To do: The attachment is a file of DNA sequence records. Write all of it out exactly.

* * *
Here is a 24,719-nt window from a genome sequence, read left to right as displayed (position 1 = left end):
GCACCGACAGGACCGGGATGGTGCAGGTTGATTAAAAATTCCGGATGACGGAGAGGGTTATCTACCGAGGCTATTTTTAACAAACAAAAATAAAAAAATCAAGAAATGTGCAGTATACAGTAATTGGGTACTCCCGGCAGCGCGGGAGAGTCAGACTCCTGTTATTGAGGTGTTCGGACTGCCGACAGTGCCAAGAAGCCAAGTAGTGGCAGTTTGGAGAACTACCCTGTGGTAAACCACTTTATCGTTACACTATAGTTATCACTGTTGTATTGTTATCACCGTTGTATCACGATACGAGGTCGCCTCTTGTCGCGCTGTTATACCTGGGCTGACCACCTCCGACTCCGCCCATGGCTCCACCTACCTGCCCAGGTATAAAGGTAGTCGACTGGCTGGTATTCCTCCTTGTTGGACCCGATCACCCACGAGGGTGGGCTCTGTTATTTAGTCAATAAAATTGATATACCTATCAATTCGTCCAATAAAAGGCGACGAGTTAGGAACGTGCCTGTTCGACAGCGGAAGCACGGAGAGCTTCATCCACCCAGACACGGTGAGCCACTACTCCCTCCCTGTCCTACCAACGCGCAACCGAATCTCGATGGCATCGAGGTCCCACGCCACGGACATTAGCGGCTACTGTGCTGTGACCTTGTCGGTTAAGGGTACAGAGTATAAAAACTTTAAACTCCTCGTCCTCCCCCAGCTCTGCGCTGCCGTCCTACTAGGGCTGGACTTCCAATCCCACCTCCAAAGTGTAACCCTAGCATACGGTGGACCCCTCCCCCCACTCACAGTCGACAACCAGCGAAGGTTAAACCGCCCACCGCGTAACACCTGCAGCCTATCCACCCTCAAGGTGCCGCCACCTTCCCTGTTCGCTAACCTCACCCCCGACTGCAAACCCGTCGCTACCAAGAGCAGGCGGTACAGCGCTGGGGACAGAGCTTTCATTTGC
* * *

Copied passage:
Here is a 24,719-nt window from a genome sequence, read left to right as displayed (position 1 = left end):
GCACCGACAGGACCGGGATGGTGCAGGTTGATTAAAAATTCCGGATGACGGAGAGGGTTATCTACCGAGGCTATTTTTAACAAACAAAAATAAAAAAATCAAGAAATGTGCAGTATACAGTAATTGGGTACTCCCGGCAGCGCGGGAGAGTCAGACTCCTGTTATTGAGGTGTTCGGACTGCCGACAGTGCCAAGAAGCCAAGTAGTGGCAGTTTGGAGAACTACCCTGTGGTAAACCACTTTATCGTTACACTATAGTTATCACTGTTGTATTGTTATCACCGTTGTATCACGATACGAGGTCGCCTCTTGTCGCGCTGTTATACCTGGGCTGACCACCTCCGACTCCGCCCATGGCTCCACCTACCTGCCCAGGTATAAAGGTAGTCGACTGGCTGGTATTCCTCCTTGTTGGACCCGATCACCCACGAGGGTGGGCTCTGTTATTTAGTCAATAAAATTGATATACCTATCAATTCGTCCAATAAAAGGCGACGAGTTAGGAACGTGCCTGTTCGACAGCGGAAGCACGGAGAGCTTCATCCACCCAGACACGGTGAGCCACTACTCCCTCCCTGTCCTACCAACGCGCAACCGAATCTCGATGGCATCGAGGTCCCACGCCACGGACATTAGCGGCTACTGTGCTGTGACCTTGTCGGTTAAGGGTACAGAGTATAAAAACTTTAAACTCCTCGTCCTCCCCCAGCTCTGCGCTGCCGTCCTACTAGGGCTGGACTTCCAATCCCACCTCCAAAGTGTAACCCTAGCATACGGTGGACCCCTCCCCCCACTCACAGTCGACAACCAGCGAAGGTTAAACCGCCCACCGCGTAACACCTGCAGCCTATCCACCCTCAAGGTGCCGCCACCTTCCCTGTTCGCTAACCTCACCCCCGACTGCAAACCCGTCGCTACCAAGAGCAGGCGGTACAGCGCTGGGGACAGAGCTTTCATTTGC